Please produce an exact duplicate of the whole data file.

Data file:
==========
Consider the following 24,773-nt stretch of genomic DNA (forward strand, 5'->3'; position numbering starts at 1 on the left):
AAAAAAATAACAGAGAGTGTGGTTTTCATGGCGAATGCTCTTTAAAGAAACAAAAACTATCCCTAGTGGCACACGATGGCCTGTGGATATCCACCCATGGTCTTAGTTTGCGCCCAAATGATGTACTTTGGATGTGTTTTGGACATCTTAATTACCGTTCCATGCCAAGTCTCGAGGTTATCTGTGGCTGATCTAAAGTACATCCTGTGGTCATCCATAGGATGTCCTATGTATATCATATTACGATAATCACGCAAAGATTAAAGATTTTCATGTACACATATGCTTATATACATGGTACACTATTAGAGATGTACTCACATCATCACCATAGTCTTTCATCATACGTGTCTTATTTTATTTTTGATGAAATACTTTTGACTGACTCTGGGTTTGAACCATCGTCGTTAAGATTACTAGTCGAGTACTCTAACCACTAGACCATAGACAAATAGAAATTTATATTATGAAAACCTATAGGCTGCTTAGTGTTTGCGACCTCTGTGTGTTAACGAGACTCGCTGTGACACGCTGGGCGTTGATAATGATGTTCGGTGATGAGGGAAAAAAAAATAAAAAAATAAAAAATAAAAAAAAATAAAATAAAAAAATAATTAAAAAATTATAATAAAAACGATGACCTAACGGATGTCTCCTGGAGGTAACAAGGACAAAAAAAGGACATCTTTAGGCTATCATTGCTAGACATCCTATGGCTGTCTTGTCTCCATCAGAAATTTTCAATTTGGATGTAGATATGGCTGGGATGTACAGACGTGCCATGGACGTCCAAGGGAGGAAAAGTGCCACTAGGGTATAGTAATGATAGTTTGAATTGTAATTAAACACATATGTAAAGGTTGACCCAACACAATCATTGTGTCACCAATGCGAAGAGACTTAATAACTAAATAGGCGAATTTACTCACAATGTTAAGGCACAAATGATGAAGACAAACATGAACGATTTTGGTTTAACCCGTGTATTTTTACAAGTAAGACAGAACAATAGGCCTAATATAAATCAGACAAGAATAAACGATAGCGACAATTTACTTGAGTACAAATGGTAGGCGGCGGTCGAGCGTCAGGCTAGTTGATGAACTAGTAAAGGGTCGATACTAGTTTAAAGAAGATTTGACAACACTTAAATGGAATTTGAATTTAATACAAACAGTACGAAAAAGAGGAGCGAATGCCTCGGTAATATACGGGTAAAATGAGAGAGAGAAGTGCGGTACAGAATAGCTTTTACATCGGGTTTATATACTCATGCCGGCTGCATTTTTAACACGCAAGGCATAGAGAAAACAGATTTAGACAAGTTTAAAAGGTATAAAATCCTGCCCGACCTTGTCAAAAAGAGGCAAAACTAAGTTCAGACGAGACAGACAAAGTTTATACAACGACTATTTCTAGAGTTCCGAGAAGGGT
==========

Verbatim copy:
Consider the following 24,773-nt stretch of genomic DNA (forward strand, 5'->3'; position numbering starts at 1 on the left):
AAAAAAATAACAGAGAGTGTGGTTTTCATGGCGAATGCTCTTTAAAGAAACAAAAACTATCCCTAGTGGCACACGATGGCCTGTGGATATCCACCCATGGTCTTAGTTTGCGCCCAAATGATGTACTTTGGATGTGTTTTGGACATCTTAATTACCGTTCCATGCCAAGTCTCGAGGTTATCTGTGGCTGATCTAAAGTACATCCTGTGGTCATCCATAGGATGTCCTATGTATATCATATTACGATAATCACGCAAAGATTAAAGATTTTCATGTACACATATGCTTATATACATGGTACACTATTAGAGATGTACTCACATCATCACCATAGTCTTTCATCATACGTGTCTTATTTTATTTTTGATGAAATACTTTTGACTGACTCTGGGTTTGAACCATCGTCGTTAAGATTACTAGTCGAGTACTCTAACCACTAGACCATAGACAAATAGAAATTTATATTATGAAAACCTATAGGCTGCTTAGTGTTTGCGACCTCTGTGTGTTAACGAGACTCGCTGTGACACGCTGGGCGTTGATAATGATGTTCGGTGATGAGGGAAAAAAAAATAAAAAAATAAAAAATAAAAAAAAATAAAATAAAAAAATAATTAAAAAATTATAATAAAAACGATGACCTAACGGATGTCTCCTGGAGGTAACAAGGACAAAAAAAGGACATCTTTAGGCTATCATTGCTAGACATCCTATGGCTGTCTTGTCTCCATCAGAAATTTTCAATTTGGATGTAGATATGGCTGGGATGTACAGACGTGCCATGGACGTCCAAGGGAGGAAAAGTGCCACTAGGGTATAGTAATGATAGTTTGAATTGTAATTAAACACATATGTAAAGGTTGACCCAACACAATCATTGTGTCACCAATGCGAAGAGACTTAATAACTAAATAGGCGAATTTACTCACAATGTTAAGGCACAAATGATGAAGACAAACATGAACGATTTTGGTTTAACCCGTGTATTTTTACAAGTAAGACAGAACAATAGGCCTAATATAAATCAGACAAGAATAAACGATAGCGACAATTTACTTGAGTACAAATGGTAGGCGGCGGTCGAGCGTCAGGCTAGTTGATGAACTAGTAAAGGGTCGATACTAGTTTAAAGAAGATTTGACAACACTTAAATGGAATTTGAATTTAATACAAACAGTACGAAAAAGAGGAGCGAATGCCTCGGTAATATACGGGTAAAATGAGAGAGAGAAGTGCGGTACAGAATAGCTTTTACATCGGGTTTATATACTCATGCCGGCTGCATTTTTAACACGCAAGGCATAGAGAAAACAGATTTAGACAAGTTTAAAAGGTATAAAATCCTGCCCGACCTTGTCAAAAAGAGGCAAAACTAAGTTCAGACGAGACAGACAAAGTTTATACAACGACTATTTCTAGAGTTCCGAGAAGGGT